Faculty Advisor

Benveniste, Mike

Area of Study

Arts, Humanities and Social Sciences

Publication Date

Summer 2013


The blues gave rise to the many forms of Afro-American popular music, among them bebop, ragtime, jazz, funk, soul and rap. The origins of the blues itself, however, is less clear; many origin stories cite a simple fusion of West African musical traditions with Western ones while others are founded in the mythos of the lone guitarist at the crossroads in league with the devil. In reality, the origin of blues music, like any other cultural production, probably arose from a series of interacting factors under unique social and economic circumstances. This project investigates the probable origins of the blues, as well as the reasons for the intrigue surrounding its probable non-origins, from a cultural studies standpoint; interactions of race, class and musical form in the United States are the primary modes of consideration for the evolution of the blues genre. My background in the uniquely American social dance form of blues dance gives me insight into the lasting and widespread effect that delta blues had on the country and the world.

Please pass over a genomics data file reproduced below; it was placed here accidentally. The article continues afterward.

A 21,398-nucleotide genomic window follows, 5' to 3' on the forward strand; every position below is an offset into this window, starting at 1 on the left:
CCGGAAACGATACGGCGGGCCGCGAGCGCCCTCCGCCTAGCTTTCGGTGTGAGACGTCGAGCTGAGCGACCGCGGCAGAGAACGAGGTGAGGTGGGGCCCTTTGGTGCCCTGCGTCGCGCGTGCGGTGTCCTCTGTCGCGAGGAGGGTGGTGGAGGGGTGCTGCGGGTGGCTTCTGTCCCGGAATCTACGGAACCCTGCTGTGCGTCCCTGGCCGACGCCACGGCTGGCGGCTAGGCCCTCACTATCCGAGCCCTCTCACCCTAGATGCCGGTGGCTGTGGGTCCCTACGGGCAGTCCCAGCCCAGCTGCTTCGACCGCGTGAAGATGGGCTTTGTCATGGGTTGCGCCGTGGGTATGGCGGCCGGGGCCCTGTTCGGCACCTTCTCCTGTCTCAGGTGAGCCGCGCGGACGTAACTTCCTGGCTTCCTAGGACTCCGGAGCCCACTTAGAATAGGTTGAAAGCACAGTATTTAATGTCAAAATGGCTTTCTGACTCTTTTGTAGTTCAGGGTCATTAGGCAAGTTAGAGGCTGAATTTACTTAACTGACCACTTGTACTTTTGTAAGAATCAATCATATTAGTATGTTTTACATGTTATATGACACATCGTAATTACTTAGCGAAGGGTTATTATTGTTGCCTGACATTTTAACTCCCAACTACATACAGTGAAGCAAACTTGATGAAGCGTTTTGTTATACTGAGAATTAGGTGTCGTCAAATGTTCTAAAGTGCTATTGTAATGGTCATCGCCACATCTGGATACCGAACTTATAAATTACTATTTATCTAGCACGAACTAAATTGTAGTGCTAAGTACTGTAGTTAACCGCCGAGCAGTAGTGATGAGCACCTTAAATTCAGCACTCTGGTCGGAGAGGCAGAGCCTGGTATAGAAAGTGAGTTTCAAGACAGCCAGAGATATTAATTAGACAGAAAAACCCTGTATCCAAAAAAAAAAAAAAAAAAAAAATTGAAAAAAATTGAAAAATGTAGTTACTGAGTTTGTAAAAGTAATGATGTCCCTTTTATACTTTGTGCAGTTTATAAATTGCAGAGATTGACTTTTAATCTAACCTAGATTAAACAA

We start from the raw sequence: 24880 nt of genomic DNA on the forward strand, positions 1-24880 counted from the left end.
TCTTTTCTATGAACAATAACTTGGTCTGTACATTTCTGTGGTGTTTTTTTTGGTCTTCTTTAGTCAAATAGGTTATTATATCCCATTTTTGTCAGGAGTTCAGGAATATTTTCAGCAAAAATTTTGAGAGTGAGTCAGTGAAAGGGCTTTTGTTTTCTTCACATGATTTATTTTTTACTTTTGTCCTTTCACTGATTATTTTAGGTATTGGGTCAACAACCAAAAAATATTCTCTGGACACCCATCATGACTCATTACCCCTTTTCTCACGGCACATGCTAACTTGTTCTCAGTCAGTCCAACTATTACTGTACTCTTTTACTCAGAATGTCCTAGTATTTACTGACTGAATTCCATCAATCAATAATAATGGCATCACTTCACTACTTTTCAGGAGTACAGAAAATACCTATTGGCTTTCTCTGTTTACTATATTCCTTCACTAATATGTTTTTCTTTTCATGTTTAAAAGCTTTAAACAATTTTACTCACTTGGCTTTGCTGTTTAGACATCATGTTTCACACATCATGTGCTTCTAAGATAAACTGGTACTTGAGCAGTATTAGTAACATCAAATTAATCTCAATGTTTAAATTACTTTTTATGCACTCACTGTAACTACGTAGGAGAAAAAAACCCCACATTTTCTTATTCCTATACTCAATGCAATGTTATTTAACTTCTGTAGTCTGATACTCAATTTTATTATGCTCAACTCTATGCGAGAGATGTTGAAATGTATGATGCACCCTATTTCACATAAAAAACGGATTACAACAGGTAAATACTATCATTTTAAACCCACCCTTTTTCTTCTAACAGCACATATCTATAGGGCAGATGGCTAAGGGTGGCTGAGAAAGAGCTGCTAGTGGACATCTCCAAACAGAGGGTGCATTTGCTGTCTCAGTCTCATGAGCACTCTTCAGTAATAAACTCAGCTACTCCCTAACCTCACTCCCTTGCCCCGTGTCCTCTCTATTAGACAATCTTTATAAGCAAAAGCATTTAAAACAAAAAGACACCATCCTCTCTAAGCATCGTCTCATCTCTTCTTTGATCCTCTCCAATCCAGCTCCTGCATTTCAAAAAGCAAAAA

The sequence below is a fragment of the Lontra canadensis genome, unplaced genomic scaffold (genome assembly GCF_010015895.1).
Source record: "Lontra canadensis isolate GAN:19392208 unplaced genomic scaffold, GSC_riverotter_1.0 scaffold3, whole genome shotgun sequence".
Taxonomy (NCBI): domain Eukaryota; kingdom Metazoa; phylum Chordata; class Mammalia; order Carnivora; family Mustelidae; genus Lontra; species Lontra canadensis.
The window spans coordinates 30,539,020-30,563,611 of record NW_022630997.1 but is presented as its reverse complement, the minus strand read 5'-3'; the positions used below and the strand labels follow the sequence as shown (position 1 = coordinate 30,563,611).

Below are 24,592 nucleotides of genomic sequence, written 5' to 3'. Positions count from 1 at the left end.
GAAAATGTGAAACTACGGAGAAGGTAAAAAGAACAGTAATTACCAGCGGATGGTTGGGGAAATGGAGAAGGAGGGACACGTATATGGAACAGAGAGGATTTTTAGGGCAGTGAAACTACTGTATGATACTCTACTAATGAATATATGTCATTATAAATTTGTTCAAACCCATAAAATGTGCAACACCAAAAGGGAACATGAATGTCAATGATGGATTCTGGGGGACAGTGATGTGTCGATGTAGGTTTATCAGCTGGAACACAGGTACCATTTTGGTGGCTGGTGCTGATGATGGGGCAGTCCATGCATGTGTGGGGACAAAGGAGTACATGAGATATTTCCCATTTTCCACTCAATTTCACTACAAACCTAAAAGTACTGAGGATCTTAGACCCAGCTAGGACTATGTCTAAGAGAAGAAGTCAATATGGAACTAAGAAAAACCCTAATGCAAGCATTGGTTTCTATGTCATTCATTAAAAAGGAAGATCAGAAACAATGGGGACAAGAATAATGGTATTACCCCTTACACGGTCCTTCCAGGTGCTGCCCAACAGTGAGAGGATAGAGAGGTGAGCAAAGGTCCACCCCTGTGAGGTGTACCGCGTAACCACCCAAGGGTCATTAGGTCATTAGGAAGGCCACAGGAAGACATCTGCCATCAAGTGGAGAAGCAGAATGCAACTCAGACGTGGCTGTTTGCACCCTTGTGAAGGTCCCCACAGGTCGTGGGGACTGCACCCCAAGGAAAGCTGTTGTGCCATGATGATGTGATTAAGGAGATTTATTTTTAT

The project begins with the West African musical traditions that were brutally imported to this continent—traditions including formal musical elements such as polyrhythms, equiheptatonic and equidecatonic scalar modes, instrumentation and lyrical style—and the possible path of evolution when these traditions met with Western music, instruments and, importantly, racial oppression. The effects of commercialization and “race” record companies on the formation of the genre is also explored, along with the romanticization and fetishization that came with the mostly white-, mostly self-titled-folklorist-led “blues revival” of the 1950s and 60s. During the course of the research, I read primary sources, blues histories, cultural studies critiques, and listened to a lot of early delta blues recordings.


University of Puget Sound